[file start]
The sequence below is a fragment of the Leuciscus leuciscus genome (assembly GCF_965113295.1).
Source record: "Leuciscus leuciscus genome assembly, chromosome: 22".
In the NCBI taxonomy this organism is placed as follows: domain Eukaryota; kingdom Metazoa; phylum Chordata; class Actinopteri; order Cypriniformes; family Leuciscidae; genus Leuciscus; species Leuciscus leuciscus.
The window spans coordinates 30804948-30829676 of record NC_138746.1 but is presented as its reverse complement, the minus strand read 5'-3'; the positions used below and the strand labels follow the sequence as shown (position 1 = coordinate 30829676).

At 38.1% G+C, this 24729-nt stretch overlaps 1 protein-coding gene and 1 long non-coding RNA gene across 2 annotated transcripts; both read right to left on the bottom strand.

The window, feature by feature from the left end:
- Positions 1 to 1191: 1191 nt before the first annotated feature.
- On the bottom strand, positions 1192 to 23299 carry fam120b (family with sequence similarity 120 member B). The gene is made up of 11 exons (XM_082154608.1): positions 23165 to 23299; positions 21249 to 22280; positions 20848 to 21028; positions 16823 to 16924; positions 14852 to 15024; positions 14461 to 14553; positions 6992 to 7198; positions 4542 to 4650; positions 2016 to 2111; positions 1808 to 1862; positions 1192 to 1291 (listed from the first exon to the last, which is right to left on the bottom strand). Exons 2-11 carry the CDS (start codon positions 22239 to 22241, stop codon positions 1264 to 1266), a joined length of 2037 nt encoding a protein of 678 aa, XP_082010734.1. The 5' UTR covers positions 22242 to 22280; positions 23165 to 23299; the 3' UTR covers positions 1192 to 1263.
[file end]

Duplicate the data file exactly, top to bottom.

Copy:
The sequence below is a fragment of the Leuciscus leuciscus genome (assembly GCF_965113295.1).
Source record: "Leuciscus leuciscus genome assembly, chromosome: 22".
In the NCBI taxonomy this organism is placed as follows: domain Eukaryota; kingdom Metazoa; phylum Chordata; class Actinopteri; order Cypriniformes; family Leuciscidae; genus Leuciscus; species Leuciscus leuciscus.
The window spans coordinates 30804948-30829676 of record NC_138746.1 but is presented as its reverse complement, the minus strand read 5'-3'; the positions used below and the strand labels follow the sequence as shown (position 1 = coordinate 30829676).

At 38.1% G+C, this 24729-nt stretch overlaps 1 protein-coding gene and 1 long non-coding RNA gene across 2 annotated transcripts; both read right to left on the bottom strand.

The window, feature by feature from the left end:
- Positions 1 to 1191: 1191 nt before the first annotated feature.
- On the bottom strand, positions 1192 to 23299 carry fam120b (family with sequence similarity 120 member B). The gene is made up of 11 exons (XM_082154608.1): positions 23165 to 23299; positions 21249 to 22280; positions 20848 to 21028; positions 16823 to 16924; positions 14852 to 15024; positions 14461 to 14553; positions 6992 to 7198; positions 4542 to 4650; positions 2016 to 2111; positions 1808 to 1862; positions 1192 to 1291 (listed from the first exon to the last, which is right to left on the bottom strand). Exons 2-11 carry the CDS (start codon positions 22239 to 22241, stop codon positions 1264 to 1266), a joined length of 2037 nt encoding a protein of 678 aa, XP_082010734.1. The 5' UTR covers positions 22242 to 22280; positions 23165 to 23299; the 3' UTR covers positions 1192 to 1263.